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Trump Budget Blueprint Would Slash NIH Funding by 20 Percent

This article has been updated to include details about the blueprint's plans for US Food and Drug Administration medical product user fees, as well as Wall Street analysts' views on the budget.

NEW YORK (GenomeWeb) – President Donald Trump released his budget blueprint today for the coming fiscal year, calling for a series of spending cuts including a nearly 20 percent reduction in funding for the National Institutes of Health.

In a report called "America First: A Budget Blueprint to Make America Great Again," President Trump proposed a $5.8 billion reduction in the NIH's fiscal 2018 budget to $25.9 billion, along with "a major reorganization of NIH's institutes and centers to help focus resources on the highest priority research and training activities." This shakeup would include eliminating the NIH's Fogarty International Center, which facilitates collaboration between US and international scientists, and consolidating the Agency for Healthcare Research and Quality — currently part of the Department of Health and Human Services — within the NIH.

Additional details about the proposed reorganization have yet to be provided, but Trump's budget promised "other consolidations and structural changes across NIH organizations and activities," as well as reductions in administrative costs and a rebalancing of federal contributions to research funding.

If approved by Congress, the NIH budget cuts would represent a major change for the agency, which had dealt with more than a decade of stagnant funding before receiving a $2 billion boost in fiscal 2016 under President Barack Obama. An additional $4.8 billion over 10 years was also earmarked for the NIH with the passage of the 21st Century Cures Act late last year.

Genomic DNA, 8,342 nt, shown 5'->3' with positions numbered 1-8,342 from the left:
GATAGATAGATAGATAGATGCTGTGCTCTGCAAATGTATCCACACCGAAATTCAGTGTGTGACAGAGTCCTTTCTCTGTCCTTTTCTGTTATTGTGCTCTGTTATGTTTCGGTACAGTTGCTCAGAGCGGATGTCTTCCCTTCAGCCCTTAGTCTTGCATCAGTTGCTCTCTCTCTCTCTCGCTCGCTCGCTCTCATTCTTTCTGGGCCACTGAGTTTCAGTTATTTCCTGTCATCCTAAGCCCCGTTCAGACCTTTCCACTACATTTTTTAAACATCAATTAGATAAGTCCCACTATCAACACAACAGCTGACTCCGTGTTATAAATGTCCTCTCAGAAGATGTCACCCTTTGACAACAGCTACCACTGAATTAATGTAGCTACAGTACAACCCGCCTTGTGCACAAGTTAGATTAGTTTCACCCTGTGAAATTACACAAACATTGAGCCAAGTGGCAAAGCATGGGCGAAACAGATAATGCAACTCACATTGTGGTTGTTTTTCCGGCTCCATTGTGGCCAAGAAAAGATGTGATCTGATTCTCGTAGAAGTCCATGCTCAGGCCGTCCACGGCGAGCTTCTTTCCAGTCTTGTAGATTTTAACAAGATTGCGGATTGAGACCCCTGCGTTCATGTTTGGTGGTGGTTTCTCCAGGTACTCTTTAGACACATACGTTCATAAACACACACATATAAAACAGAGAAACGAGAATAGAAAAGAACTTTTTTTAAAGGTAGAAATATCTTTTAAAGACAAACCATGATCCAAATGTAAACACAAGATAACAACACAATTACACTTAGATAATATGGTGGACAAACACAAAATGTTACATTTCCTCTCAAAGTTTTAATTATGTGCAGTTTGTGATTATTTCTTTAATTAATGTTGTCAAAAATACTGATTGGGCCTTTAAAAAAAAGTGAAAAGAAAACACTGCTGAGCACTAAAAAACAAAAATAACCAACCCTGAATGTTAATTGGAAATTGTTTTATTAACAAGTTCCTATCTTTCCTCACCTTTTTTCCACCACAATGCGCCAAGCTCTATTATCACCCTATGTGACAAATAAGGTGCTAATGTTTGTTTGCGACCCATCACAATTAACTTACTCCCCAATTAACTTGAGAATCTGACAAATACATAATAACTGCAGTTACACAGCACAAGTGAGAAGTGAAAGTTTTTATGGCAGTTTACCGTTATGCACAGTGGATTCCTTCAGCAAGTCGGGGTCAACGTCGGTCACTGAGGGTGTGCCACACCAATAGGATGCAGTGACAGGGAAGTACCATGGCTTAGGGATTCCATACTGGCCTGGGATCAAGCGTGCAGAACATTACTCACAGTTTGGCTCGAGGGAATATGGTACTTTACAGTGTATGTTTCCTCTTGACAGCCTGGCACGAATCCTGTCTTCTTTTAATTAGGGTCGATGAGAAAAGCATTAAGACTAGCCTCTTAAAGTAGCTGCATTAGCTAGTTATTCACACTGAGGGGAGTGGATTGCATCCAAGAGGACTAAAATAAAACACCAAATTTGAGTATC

The blueprint also called for the recalibration of US Food and Drug Administration medical user fees to over $2 billion in fiscal 2018 compared with roughly $1 billion in 2017, replacing the need for new budget authority to cover premarket review costs. This increase, the report added, will be accompanied by "a package of administrative actions designed to achieve regulatory efficiency and speed the development of safe and effective medical products.

"In a constrained budget environment, industries that benefit from FDA's approval can and should pay for their share," it stated.

Whether President Trump's budget plan will be enacted in its current form, however, remains unclear. A number of congressional leaders have indicated that it will not receive support for a variety of reasons, including Senator Lindsey Graham (R-S.C.), whom NBC News quoted as calling the blueprint "dead on arrival."

Evercore ISI analysts Ross Muken, Vijay Kumar, and Michael Newshel agreed, calling the budget a likely "non-starter" and noting that the broad bipartisan support the Cures Act received suggests that the NIH cuts would not likely be approved by Congress.

Still, the proposed NIH budget reduction comes as a "significant negative surprise to those both within and outside Washington," and could potentially impact life science firms with significant exposure to the academic/government end market, Cowen analyst Doug Schenkel wrote in a research note.

Leerink's Puneet Souda echoed this sentiment, warning of a "significant impact to the smaller and less diversified companies ... that are more exposed to academic funding.

"Congress sets and passes budgets and funding," Souda added. "Nonetheless, the White House sets a tone and direction for Congress to consider, and with Republicans firmly in charge of this Congress, [the budget blueprint is] more important than many for investors to scrutinize."

Fiscal Year 2018 starts on Oct. 1, 2017.

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